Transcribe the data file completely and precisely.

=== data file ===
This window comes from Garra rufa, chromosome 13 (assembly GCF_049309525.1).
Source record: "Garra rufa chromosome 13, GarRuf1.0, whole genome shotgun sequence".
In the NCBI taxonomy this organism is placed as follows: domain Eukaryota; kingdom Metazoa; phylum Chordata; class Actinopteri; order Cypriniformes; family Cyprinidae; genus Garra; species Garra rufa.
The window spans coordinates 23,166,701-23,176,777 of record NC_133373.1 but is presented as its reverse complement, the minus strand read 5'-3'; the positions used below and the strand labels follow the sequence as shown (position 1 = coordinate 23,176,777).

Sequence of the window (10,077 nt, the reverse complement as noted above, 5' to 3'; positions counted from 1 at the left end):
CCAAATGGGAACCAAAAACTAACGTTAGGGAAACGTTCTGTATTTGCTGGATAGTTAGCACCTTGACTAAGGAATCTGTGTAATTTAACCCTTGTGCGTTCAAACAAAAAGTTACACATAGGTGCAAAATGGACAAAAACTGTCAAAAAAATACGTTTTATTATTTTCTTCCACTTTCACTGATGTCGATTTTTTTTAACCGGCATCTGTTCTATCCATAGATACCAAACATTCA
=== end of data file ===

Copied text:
This window comes from Garra rufa, chromosome 13 (assembly GCF_049309525.1).
Source record: "Garra rufa chromosome 13, GarRuf1.0, whole genome shotgun sequence".
In the NCBI taxonomy this organism is placed as follows: domain Eukaryota; kingdom Metazoa; phylum Chordata; class Actinopteri; order Cypriniformes; family Cyprinidae; genus Garra; species Garra rufa.
The window spans coordinates 23,166,701-23,176,777 of record NC_133373.1 but is presented as its reverse complement, the minus strand read 5'-3'; the positions used below and the strand labels follow the sequence as shown (position 1 = coordinate 23,176,777).

Sequence of the window (10,077 nt, the reverse complement as noted above, 5' to 3'; positions counted from 1 at the left end):
CCAAATGGGAACCAAAAACTAACGTTAGGGAAACGTTCTGTATTTGCTGGATAGTTAGCACCTTGACTAAGGAATCTGTGTAATTTAACCCTTGTGCGTTCAAACAAAAAGTTACACATAGGTGCAAAATGGACAAAAACTGTCAAAAAAATACGTTTTATTATTTTCTTCCACTTTCACTGATGTCGATTTTTTTTAACCGGCATCTGTTCTATCCATAGATACCAAACATTCA